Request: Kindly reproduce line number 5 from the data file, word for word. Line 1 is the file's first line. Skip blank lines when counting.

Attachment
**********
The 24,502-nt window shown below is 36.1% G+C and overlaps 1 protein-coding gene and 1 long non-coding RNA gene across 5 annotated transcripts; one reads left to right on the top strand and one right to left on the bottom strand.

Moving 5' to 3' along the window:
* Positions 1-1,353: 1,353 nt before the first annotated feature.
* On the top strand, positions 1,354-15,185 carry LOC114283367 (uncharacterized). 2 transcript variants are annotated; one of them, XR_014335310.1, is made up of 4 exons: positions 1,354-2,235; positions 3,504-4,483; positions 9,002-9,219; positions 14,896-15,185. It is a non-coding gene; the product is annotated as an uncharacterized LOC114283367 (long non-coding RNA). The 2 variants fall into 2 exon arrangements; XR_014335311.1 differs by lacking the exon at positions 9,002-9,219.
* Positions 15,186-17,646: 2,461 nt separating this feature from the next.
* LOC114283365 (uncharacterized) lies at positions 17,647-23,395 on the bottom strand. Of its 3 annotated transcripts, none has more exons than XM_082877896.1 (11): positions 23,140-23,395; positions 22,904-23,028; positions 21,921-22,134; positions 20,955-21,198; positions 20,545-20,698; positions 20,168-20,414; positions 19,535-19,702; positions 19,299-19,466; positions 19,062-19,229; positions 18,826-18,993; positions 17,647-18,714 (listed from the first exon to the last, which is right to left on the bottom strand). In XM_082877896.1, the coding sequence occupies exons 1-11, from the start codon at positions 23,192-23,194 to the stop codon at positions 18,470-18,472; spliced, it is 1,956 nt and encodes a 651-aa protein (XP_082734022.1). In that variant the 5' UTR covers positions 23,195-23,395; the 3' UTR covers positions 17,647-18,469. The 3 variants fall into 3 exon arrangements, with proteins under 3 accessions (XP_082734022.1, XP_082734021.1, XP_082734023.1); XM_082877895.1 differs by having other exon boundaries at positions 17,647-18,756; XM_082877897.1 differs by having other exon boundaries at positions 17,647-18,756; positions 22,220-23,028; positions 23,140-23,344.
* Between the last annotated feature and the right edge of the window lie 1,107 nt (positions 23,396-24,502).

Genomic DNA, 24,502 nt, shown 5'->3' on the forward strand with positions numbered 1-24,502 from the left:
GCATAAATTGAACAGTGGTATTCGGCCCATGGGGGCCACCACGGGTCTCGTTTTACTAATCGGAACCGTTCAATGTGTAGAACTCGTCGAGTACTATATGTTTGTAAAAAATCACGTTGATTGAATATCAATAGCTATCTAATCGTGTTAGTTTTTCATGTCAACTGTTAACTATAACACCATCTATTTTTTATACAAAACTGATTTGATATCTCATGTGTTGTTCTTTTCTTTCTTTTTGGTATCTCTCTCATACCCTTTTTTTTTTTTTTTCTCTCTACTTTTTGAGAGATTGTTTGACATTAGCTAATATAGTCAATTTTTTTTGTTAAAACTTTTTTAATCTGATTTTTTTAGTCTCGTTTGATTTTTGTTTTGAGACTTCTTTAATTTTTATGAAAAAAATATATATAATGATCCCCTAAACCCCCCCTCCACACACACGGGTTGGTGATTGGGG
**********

* Positions 15,186-17,646: 2,461 nt separating this feature from the next.